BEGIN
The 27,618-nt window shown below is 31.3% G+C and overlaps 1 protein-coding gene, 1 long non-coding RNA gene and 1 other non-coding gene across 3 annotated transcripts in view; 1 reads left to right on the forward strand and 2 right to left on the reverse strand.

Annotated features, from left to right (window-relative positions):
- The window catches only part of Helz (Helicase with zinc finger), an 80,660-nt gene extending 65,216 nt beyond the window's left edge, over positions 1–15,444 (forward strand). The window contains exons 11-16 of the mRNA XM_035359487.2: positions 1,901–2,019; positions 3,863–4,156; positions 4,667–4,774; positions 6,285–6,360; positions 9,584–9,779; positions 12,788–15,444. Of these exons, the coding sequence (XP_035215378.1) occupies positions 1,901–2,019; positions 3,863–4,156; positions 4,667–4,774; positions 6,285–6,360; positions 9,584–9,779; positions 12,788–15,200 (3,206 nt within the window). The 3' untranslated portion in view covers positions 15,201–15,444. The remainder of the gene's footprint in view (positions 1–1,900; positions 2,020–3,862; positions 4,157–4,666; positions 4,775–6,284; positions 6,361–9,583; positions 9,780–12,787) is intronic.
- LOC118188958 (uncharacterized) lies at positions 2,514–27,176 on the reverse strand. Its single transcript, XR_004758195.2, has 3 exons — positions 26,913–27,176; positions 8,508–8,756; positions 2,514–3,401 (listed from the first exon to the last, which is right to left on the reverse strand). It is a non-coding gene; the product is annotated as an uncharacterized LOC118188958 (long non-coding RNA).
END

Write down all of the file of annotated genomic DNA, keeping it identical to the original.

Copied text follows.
The 27,618-nt window shown below is 31.3% G+C and overlaps 1 protein-coding gene, 1 long non-coding RNA gene and 1 other non-coding gene across 3 annotated transcripts in view; 1 reads left to right on the forward strand and 2 right to left on the reverse strand.

Annotated features, from left to right (window-relative positions):
- The window catches only part of Helz (Helicase with zinc finger), an 80,660-nt gene extending 65,216 nt beyond the window's left edge, over positions 1–15,444 (forward strand). The window contains exons 11-16 of the mRNA XM_035359487.2: positions 1,901–2,019; positions 3,863–4,156; positions 4,667–4,774; positions 6,285–6,360; positions 9,584–9,779; positions 12,788–15,444. Of these exons, the coding sequence (XP_035215378.1) occupies positions 1,901–2,019; positions 3,863–4,156; positions 4,667–4,774; positions 6,285–6,360; positions 9,584–9,779; positions 12,788–15,200 (3,206 nt within the window). The 3' untranslated portion in view covers positions 15,201–15,444. The remainder of the gene's footprint in view (positions 1–1,900; positions 2,020–3,862; positions 4,157–4,666; positions 4,775–6,284; positions 6,361–9,583; positions 9,780–12,787) is intronic.
- LOC118188958 (uncharacterized) lies at positions 2,514–27,176 on the reverse strand. Its single transcript, XR_004758195.2, has 3 exons — positions 26,913–27,176; positions 8,508–8,756; positions 2,514–3,401 (listed from the first exon to the last, which is right to left on the reverse strand). It is a non-coding gene; the product is annotated as an uncharacterized LOC118188958 (long non-coding RNA).